15th January 2016 – Distort Entertainment
02. The Lotus
04. Sacred Fire
06. Violet Skies
08. Midnight Sun
09. Iron Hands
Progressive rock is undergoing something of a period of rejuvenation at the moment. The old guard, clinging to their 23-minute keyboard solos tighter than a cheap TV on Black Friday, can only watch as the new breed kick things up a notch, adding scintillating aggression into their dynamic, angular riffing and ever more focused rhythm sections, on top of sparkling vocals; distilling a stuffy old genre with shots of progressive excellence. It just so happens that Canadian six-piece Mandoid Echostar are at the forefront of that new breed – and their evolution is astounding.
As far as opening tracks go, “Hypnos” has to be one of the best in recent memory: its soaring opening and groovy riffs give way to some pretty hefty chugs and frontman Michael Cicca’s soaring, effortless voice, which ascends skilfully into “The Lotus“. It’s “Matoax” that most notably raises the bar however; its anthemic hooks and nods to Protest The Hero make it a standout, with contrasting twin guitar riffs and bouncing basslines popping brightly. This track in particular also has a tangible of pop influence; its vocal harmonies feel old-school whilst retaining a fresh and sharp edge.
With lashings of a classic alt rock sound, “Metatron” and “Violet Skies” are also really special pieces. Mandroid Echostar have this inherent ability to blur the lines of a multitude of styles seamlessly: pop harmonies and classic sweeping guitar lines fall side by side in a manner that sounds effortless, but is incredibly complex, especially when you note how many instruments they’re bringing to bear and meshing together so successfully. It really has to be admired.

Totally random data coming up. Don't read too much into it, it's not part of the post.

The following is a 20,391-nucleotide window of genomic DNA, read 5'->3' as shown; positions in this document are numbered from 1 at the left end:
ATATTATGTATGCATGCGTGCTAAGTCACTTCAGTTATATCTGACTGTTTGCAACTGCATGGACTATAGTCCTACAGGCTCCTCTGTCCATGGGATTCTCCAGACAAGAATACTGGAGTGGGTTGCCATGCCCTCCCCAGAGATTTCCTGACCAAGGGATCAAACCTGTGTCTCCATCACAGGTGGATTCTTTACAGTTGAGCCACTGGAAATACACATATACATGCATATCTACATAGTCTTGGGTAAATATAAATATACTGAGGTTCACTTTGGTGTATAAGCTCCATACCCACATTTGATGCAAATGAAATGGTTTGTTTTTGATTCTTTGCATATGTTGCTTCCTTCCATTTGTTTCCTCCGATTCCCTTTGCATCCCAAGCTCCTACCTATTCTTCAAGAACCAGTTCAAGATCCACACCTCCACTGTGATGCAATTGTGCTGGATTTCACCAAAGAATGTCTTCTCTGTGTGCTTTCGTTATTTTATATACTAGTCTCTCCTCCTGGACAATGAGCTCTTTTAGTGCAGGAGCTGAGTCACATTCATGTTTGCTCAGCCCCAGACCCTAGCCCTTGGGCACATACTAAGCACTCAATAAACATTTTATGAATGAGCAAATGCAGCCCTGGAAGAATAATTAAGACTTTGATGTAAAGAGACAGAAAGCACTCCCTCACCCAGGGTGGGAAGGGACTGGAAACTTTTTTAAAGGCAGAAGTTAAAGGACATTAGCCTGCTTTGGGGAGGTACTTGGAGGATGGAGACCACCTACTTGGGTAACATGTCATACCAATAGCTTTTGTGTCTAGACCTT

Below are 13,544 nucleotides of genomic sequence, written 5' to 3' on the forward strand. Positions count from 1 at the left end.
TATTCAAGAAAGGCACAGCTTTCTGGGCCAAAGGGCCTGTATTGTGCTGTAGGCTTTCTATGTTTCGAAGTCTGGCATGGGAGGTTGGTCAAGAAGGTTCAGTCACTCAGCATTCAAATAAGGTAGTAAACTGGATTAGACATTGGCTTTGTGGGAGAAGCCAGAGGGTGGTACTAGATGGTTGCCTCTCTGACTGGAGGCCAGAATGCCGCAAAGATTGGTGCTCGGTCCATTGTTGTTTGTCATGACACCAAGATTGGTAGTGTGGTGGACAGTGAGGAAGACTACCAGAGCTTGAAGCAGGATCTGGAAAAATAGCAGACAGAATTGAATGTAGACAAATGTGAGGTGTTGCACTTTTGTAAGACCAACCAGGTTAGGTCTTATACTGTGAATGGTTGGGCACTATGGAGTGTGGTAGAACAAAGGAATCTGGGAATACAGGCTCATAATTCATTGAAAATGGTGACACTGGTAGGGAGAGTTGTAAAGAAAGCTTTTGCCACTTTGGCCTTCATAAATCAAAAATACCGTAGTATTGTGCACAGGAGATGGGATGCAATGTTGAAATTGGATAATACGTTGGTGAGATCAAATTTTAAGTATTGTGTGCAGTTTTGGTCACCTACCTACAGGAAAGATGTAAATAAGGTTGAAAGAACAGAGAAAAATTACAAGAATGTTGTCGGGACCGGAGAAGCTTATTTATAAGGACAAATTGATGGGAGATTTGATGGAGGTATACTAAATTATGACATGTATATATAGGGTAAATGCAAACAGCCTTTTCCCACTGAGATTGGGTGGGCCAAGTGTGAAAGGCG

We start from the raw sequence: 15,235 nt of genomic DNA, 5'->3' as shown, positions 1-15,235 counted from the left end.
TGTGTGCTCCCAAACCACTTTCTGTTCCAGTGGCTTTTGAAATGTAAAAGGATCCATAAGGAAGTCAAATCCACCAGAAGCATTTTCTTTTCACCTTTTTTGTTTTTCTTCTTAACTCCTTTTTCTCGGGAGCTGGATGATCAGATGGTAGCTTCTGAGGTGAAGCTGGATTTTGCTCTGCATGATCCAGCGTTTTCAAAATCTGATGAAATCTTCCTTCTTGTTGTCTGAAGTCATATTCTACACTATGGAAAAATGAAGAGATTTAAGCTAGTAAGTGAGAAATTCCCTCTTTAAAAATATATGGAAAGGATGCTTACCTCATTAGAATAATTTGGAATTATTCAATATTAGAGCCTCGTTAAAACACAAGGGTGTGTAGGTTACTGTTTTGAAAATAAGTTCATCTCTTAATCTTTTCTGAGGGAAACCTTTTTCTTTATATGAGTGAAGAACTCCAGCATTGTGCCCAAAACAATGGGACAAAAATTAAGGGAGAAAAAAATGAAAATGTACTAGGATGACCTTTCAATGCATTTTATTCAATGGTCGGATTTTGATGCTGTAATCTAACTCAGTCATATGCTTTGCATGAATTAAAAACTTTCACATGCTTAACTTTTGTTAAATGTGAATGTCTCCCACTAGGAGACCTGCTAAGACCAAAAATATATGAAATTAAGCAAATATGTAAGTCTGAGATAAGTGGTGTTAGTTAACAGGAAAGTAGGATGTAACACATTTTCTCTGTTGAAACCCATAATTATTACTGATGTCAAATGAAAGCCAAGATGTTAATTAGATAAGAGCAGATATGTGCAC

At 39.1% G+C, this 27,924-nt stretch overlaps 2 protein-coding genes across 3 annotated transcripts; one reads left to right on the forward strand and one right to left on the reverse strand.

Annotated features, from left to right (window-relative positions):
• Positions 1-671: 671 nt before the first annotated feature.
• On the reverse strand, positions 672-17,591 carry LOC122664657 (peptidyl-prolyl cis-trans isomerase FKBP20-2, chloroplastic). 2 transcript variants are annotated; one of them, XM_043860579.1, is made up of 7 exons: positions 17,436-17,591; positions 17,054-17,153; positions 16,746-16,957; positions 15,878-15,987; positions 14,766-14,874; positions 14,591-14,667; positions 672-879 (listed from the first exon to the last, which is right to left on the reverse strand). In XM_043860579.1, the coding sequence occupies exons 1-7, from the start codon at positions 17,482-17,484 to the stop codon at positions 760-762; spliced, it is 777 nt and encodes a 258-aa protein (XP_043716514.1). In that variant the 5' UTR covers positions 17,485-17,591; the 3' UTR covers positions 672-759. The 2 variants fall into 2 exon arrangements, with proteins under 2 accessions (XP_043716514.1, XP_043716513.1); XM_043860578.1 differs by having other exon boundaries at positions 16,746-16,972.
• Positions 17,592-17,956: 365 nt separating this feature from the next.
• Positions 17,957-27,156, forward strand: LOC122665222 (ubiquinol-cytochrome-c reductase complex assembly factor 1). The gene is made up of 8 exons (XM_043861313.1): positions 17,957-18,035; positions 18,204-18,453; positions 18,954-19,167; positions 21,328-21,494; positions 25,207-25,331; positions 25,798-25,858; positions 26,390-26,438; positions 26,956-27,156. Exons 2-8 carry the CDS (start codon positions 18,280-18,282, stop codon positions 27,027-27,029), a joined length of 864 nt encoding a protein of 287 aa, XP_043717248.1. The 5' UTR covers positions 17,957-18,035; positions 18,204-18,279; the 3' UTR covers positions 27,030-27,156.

In “Paladin” and “Iron Hands” a more metal edge is brought to bear; the riffing is more angular and aggressive whilst the vocal delivery remains completely anthemic. These fat riffs compliment the soaring vocals and whilst this isn’t most metal thing you’ll hear in 2016, it’s guaranteed that these grooves will stick with you.
Mandroid Echostar may show flashes of outside influence, but on Coral Throne they’ve really come into their own; accessible and bombastic, their take on modern prog rock is both refreshing and intriguing. They’ve succeeded where most bands fail in actually progressing their sound into something more refined, and whilst there is still work to be done, Coral Throne is a memorable and excellent step in the right direction.